Peter struggled with surrendering his will to God. Peter discovered the need for humility as full surrender to Jesus. 1 Peter 1.13 says, “…place your hope completely on the grace that will be brought to you when Jesus Christ is revealed.”
The cost of salvation was the life of our Savior Jesus. The Gospel involves transformation in thought and behavior. The foundation of the Christian faith is the love of the Christian community. Because the believer is a “new born babe” we are bound to our new moral obligations that have been written into our DNA. For Peter salvation had a building block or a stumbling block depending on whether you believed that Jesus was indeed the Savior of the world.
Peter struggled with surrendering his will to God. Peter grasped the hope of his salvation in full surrender to Jesus. 1 Peter 1.21 says, “…So now, your faith and hope should rest in God.”
Peter wrestled with his on transformation as a follower of the way of Jesus, and now he provides key guidelines for every newly born Christians. Peter explains their new responsibilities. Christianity comes with a new life policy in Christ. All believers are given the ability to live into the expectations of this new life. Through the sacrifice of Jesus we are given the gift of the Holy Spirit.
Peter struggled with surrendering his will to God. Peter recognized that hospitality is shaped by repentance of sin toward God and neighbor. 1 Peter 1.17 says, “Since you call upon a Father who judges all people according to their actions without favoritism, you should conduct yourselves with reverence…” and 1 Peter 1.22-23 says, “As you set yourselves apart by your obedience to the truth so that you might have genuine affection for your fellow believers, love each other deeply and earnestly. Do this because you have been given a new birth…”
Through the work of the Holy Spirit within us our old way of living is compassionately confronted and we are given the opportunity to mend our ways. Our souls are sleeping until they are awakened at the moment of our first conversation with God in our spirit. The moment we believe is the moment we experience a sense of ‘true remorse’ for the very first time. Repentance is the deep, decisive change in our attitude toward God which eventually changes in our we view our neighbor. For Peter the goal of our faith is salvation: holiness, humility, hope and hospitality.
Peter struggled with surrendering his will to God. The challenge comes when our pride rises up like Peter and we are confronted with the things we have done wrong yet remain unchanged. The Spirit of God in the experience of salvation leads us to remorse for our actions. We have sorrow and regret for our sins. It is only in the experience of salvation that we mourn the wrongs we have done to others. This is the new birthing process that Peter knows all too well. It is through the conviction of sin that we find new hope in our lives. Hope that we can live differently. Hope leads us to eternal life and away from our spirit death. Conviction leads us to know for sure that judgment of our sinful behavior is coming, and Christ Jesus is our Righteousness.
In the world is much sinfulness but you have been brought out of the world of sin and death by faith in Christ Jesus. Each of us no longer live to satisfy our sinful urges, but the Holy Spirit has given us power and authority to conquer those urges. And, now as born again Christ-followers we have God’s love shed abroad in our hearts that we may love our God with all our heart, soul, mind, and strength… and that we may love our neighbor as our self.
The Bible is full of witnesses who have made this same journey, Peter being one of them. Christianity has no meaning except through a guilty conscious. Until we have understood ourselves to be sinners, we have no need for a Savior.
We need conviction in our sinful nature for our faith to take root in our hearts. And, if we don’t know the experience of conviction of sin in our lives… if we haven’t been personally convinced of sin in our heart as a genuine element of our personal experience …then we must examine our selves. Conviction of sin is the greatest work of the Spirit. As believers we never reach the real end of our self-discovery this side of Heaven, and conviction of sin is an on-going experience in the life of every Christian.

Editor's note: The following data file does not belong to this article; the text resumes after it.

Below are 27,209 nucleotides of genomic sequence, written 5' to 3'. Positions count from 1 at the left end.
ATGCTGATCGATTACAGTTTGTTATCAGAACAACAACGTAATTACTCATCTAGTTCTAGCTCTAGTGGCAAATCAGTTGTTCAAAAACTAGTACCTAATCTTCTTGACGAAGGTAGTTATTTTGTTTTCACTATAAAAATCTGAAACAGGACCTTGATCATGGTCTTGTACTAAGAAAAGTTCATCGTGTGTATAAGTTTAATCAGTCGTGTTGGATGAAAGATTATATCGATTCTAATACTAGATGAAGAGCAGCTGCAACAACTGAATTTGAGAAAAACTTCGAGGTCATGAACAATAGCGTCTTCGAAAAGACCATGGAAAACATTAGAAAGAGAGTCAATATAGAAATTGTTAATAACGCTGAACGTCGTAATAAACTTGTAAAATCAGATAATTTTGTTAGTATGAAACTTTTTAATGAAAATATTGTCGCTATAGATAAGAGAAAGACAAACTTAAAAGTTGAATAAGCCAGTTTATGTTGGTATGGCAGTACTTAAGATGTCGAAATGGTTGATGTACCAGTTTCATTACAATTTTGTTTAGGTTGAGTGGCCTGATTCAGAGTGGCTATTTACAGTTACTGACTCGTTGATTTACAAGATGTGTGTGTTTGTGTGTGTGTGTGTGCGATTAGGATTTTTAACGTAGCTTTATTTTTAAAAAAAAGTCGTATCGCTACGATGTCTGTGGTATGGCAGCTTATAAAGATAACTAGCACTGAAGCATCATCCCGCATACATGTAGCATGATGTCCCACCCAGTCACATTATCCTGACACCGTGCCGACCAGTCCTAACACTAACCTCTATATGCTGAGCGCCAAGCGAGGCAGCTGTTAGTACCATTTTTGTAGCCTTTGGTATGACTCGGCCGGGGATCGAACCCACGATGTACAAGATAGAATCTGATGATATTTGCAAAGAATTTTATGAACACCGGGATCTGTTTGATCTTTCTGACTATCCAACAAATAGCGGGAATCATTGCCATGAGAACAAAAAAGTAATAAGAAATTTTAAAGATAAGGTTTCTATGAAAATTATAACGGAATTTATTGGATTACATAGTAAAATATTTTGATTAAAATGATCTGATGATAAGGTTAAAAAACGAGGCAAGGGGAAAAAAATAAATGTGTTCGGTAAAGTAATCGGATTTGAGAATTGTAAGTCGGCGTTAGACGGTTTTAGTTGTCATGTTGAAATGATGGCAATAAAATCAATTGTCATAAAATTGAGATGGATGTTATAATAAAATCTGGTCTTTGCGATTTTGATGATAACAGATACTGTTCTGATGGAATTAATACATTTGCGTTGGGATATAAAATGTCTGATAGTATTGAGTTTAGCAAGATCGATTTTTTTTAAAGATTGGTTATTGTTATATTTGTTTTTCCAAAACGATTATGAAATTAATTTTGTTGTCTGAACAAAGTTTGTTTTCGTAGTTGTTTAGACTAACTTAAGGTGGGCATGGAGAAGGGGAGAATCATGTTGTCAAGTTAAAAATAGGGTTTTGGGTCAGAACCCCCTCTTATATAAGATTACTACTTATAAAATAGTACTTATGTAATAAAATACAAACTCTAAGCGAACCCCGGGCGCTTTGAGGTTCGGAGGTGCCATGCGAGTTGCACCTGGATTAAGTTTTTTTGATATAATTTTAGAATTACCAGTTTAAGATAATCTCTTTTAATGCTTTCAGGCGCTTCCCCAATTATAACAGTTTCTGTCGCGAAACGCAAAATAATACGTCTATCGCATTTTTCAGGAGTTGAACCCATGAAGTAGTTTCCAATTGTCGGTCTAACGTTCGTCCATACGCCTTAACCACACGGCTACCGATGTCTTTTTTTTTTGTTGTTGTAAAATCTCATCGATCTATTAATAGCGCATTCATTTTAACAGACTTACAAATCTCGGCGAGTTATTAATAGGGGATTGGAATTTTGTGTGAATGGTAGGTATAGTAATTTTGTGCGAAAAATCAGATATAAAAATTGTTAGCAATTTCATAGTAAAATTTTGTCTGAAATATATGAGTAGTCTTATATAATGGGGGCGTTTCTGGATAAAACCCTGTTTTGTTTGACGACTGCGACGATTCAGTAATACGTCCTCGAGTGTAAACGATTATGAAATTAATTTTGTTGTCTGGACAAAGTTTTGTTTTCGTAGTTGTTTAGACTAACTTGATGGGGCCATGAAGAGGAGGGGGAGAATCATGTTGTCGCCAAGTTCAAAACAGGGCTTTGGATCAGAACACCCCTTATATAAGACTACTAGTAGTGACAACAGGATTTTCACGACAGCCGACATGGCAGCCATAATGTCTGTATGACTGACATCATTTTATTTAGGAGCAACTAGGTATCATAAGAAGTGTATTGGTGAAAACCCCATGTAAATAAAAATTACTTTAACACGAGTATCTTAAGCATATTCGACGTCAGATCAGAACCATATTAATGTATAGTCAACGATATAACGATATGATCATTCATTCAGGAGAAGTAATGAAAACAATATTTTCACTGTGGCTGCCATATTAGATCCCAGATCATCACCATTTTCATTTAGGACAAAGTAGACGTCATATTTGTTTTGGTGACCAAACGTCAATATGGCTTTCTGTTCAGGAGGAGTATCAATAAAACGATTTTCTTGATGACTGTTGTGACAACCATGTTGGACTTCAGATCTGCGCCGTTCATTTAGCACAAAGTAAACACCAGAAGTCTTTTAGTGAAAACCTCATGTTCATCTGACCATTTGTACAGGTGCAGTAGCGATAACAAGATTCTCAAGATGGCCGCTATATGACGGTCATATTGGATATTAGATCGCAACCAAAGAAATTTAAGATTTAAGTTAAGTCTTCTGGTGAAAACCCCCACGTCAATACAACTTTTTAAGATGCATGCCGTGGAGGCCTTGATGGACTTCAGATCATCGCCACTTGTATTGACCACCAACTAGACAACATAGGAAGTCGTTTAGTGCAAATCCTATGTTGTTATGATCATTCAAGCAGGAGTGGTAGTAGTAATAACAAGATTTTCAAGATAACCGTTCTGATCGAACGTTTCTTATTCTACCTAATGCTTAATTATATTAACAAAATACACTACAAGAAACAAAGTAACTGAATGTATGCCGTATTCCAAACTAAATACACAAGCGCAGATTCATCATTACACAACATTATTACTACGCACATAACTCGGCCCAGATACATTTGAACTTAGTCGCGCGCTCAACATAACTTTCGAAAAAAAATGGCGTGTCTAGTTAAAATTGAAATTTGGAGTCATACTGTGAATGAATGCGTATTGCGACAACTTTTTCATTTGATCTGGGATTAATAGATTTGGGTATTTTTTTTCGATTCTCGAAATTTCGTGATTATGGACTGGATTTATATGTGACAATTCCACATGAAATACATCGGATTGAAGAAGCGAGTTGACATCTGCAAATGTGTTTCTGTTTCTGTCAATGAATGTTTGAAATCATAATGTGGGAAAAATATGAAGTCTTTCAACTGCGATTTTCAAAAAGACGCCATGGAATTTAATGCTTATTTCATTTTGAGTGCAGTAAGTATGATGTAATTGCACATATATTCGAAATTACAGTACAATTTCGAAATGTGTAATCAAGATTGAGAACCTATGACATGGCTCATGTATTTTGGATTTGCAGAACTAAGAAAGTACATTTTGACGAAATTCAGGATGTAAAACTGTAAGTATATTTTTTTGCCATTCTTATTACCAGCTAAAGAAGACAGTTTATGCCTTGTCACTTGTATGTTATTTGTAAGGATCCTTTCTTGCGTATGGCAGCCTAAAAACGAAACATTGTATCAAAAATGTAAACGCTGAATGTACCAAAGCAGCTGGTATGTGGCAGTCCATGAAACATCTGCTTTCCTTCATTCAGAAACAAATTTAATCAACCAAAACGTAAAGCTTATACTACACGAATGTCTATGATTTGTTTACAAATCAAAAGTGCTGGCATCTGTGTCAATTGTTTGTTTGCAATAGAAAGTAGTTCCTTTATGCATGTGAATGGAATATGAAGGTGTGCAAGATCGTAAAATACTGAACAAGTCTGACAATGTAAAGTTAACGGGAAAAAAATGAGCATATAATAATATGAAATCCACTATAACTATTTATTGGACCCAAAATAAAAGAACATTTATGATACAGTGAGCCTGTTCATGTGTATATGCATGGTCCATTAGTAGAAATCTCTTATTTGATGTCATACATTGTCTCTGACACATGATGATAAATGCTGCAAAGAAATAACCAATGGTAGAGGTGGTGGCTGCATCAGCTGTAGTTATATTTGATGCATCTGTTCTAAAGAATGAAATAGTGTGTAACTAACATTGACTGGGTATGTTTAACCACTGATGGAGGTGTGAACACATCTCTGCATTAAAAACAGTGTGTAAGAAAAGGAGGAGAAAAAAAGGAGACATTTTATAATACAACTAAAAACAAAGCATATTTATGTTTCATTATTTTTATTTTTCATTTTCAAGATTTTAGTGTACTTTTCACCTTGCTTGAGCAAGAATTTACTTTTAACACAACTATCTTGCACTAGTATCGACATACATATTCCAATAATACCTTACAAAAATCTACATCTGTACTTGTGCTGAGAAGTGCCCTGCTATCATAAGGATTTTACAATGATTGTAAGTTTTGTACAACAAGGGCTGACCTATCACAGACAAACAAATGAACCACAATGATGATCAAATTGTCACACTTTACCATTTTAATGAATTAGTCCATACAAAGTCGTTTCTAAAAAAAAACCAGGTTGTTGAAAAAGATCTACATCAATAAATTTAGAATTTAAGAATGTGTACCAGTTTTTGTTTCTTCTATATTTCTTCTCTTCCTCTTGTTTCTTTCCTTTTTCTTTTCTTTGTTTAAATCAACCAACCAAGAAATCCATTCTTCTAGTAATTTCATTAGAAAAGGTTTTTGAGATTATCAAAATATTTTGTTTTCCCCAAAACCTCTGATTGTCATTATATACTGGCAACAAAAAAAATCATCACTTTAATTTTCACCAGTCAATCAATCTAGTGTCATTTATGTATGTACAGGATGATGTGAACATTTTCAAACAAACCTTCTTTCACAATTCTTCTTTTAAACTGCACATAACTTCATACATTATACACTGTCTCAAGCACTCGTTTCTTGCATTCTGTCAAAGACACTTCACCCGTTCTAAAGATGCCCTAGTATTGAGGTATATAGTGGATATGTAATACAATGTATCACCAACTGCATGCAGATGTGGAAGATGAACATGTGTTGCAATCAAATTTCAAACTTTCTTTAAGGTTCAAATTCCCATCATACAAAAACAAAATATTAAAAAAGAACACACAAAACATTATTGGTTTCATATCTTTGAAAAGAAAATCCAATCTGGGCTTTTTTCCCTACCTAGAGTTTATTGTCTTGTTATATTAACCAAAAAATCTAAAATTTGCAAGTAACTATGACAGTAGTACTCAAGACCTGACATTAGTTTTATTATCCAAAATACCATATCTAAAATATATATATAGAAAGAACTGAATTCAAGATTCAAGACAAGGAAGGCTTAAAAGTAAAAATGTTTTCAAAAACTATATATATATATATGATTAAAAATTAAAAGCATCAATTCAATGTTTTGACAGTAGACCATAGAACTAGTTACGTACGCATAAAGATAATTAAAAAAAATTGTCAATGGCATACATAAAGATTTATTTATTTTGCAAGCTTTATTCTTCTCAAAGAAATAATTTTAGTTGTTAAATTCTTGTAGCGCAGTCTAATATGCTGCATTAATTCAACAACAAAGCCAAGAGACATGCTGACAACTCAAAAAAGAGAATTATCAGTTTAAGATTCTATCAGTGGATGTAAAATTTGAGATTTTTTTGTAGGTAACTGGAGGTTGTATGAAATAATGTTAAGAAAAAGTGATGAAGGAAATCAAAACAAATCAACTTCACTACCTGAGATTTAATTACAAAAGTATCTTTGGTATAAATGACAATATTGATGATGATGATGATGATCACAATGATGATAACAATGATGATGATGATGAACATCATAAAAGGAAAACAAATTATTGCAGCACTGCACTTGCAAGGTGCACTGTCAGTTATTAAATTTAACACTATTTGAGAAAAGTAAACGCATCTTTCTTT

We may never truly realize the fullness of our need for Christ. We may even stop short of sanctification because we believe that just knowing Christ died for us is enough. We may not plumb the depths of the gift of Salvation. We may stop at just receiving the gift of salvation and never go on to examine it.
Imagine receiving a present and never opening it up to see what’s inside. Imagine carrying that present around your whole life, and the end of your journey you still haven’t unwrapped it.
Let us look to John Wesley as our example. John was a preacher’s kid, one of 19 children. His mother was a strong religious presence in his life teaching her children at an early age how to be spiritually minded. John’s life was filled with holy dialogue, and he eventually formed a “Holy Club” to deepen his religious experience. Wesley soon found his way as a chaplain sailing across the Atlantic on a mission to the Native Americans in Georgia. On his journey he was impressed with the holiness of heart and life that the Moravians possessed.
When Wesley returned to England he was unsettled, and one evening he was listening to the reading of Martin Luther’s preface to the Book of Romans. In that moment of preaching, Wesley had an unsettling experience – a heart-warming experience of (1) trust in Christ and Christ alone for salvation, (2) assurance that all sin was gone, and saved from the law of sin and death. Wesley’s heart-warming experience changed him for the rest of his life.
Wesley believed that repentance was only the porch of religion, and faith is the door. But true religion was the living into holiness of heart and life. Wesley didn’t believe in leaving people have awakened in their spiritual journey, and it was his goal to awaken people fully to their salvation of holiness of heart and life. Wesley believed that all could know their salvation – and that all people can have a real and personal awareness of Christ living within them.
I am convinced like the Apostle Peter and John Wesley that the new birth experience is critical to our growth in Christ Jesus! There is only One True God and One Gospel message. There is no other way to heaven. We are called to be holy and obedient to God’s will. We are called to be on a journey to love God and neighbor through the transformational power of the Holy Spirit. Let us walk together in holiness, humility, hope, and hospitality!